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Education

  • Christmas Around the World

    INDIAN LAND – It’s 8 a.m. and the children in Traci Deese’s class at Indian Land Elementary School are getting ready to go to Italy.
    “Make sure you have your plane tickets, passports and suitcases,” Deese shouts above the din of excited first-graders. “You cannot go if you do not have your plane ticket.”
    As the students line up to embark, suitcases in hand, Deese validates their tickets one by one, and they’re off – to a classroom just down the hall where they’ll learn everything there is to learn about Christmas in Italy.

  • Singing success

    KERSHAW – Daniel Reeves remembers singing in the children’s choir at his church when he was only 5 years old.
    Music has always been a part of his life – from elementary school to his involvement today with the chorus at Andrew Jackson High School. And now that talent will take him and a classmate to one of the country’s largest cities.

  • Recognizing scholars and thanking donors

    Waxhaw native Tom Ramsey is thankful for the tuition assistance he’s received during his first year at the University of South Carolina at Lancaster.
    Ramsey attended Central Piedmont Community College in Charlotte for two years before deciding to take his studies across the state line. He said scholarship assistance has helped as he transitions into a new academic setting.
    USCL freshman Audrey Kemp is just as thankful.

  • Meteorologist visits ILMS

    Katie Virtue begins each day at 3 a.m., not long after many people have just gone to sleep. She sometimes works evenings and is also on the job many holidays.
    Virtue, a meteorologist for WSOC-TV in Charlotte, said her gig doesn’t have glamorous hours, though the job is fulfilling in many ways.
    She shared work experiences and discussed weather trends and phenomena with students Wednesday at Indian Land Middle School.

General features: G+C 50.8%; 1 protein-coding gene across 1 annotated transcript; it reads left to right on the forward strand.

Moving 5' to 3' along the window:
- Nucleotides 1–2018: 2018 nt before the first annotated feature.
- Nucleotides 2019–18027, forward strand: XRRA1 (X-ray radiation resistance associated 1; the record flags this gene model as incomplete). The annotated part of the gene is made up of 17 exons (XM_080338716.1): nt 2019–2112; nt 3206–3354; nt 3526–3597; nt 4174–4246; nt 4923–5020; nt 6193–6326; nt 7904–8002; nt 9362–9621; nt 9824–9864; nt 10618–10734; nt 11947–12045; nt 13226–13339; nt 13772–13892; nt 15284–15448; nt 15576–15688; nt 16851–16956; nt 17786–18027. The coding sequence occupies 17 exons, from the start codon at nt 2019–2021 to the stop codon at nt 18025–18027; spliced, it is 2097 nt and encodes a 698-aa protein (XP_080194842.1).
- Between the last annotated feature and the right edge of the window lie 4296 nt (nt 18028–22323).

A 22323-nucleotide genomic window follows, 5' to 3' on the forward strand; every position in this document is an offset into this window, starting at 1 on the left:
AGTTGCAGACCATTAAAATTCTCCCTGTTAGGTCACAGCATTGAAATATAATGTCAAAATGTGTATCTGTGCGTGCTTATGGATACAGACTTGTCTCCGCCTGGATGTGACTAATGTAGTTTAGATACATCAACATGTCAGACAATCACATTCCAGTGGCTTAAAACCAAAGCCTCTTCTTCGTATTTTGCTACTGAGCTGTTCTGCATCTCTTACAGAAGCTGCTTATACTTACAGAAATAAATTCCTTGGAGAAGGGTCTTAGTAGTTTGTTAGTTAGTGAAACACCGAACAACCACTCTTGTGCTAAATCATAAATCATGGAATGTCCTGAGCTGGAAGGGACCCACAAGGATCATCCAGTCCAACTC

Life of a meteorologist

  • Up, up and away!

    One student asked if Debbie Keenan was going to Paris. Another asked if she was ever coming back.
    Well, Kennan didn’t make it anywhere near France, though the experience was still exciting for all who witnessed.
    Keenan, the media specialist at Brooklyn Springs Elementary School, rode in a hot-air balloon Friday morning. The ride, which took place behind the school, was the result of a reading challenge Keenan posed to all the students in the school.

  • Recognition for The Rambler

    Those posed portraits, candid shots and listings of senior superlatives make for fond memories each year for students at Lancaster High School.
    The staff from the school’s yearbook, The Rambler, are to thank for organizing and putting that information together throughout the year. And now, that recognition extends beyond the Bruin family.
    The Rambler was recently selected as the best yearbook in the state by the S.C. Scholastic Press Association. The accolade is for the 2010 edition that came out last spring.

  • South Middle hosts pumpkin decorating contest

    She has a shiny face, red lips, long hair and wears a pointy black hat.
    Any other day, she’d be all orange, but on Thursday she became the Queen Witch of South Middle School.
    That was the name given to one of the several carved and decorated pumpkins on display at the school Thursday.
    Last week, South Middle held its Spirit Week, which culminated with a pumpkin-decorating contest. Faculty and staff were divided into 14 teams, and the students voted on which team’s pumpkin they liked the best.

  • A love for language

    There’s a slogan, written in Spanish, that Sandra Ovalles tells her students all the time. You can even find it from time to time on her blackboard.
    It’s “nada es imposible, todo es posible,” which means “nothing is impossible, everything is possible” in English.
    Ovalles believes you can achieve whatever you set your mind to, and she tries to help her students carry that same attitude – all through the teaching of language.

  • Bartell works closely with teachers, students at BMS

    Some students achieve more success in the classroom when hands-on activities are built into daily lessons, while others may find it easier to work in small groups.

    Finding what strategies work best for students and communicating those techniques to teachers is just part of what Wendy Bartell does.

    The Buford Middle School literacy coach and instructional facilitator works daily with teachers and students. She helps teachers with their lesson plans, facilitates workshops and speaks to students about literacy.

    Bartell said no two days are alike.

  • Kristal Salyer doesn’t teach by the books

    You won’t find many textbooks in Kristal Salyer’s class.

    For the last three years, the fourth-grade Clinton Elementary School teacher has abandoned textbooks in three of the four main academic areas and adopted a student-driven approach.

    By the numbers, her strategy appears to be working.

    Salyer, who’s in her fourth year at Clinton Elementary, is the 2010 Celebrate Great Teaching award winner for Lancaster County School District. The accolade is the district’s highest honor for educators.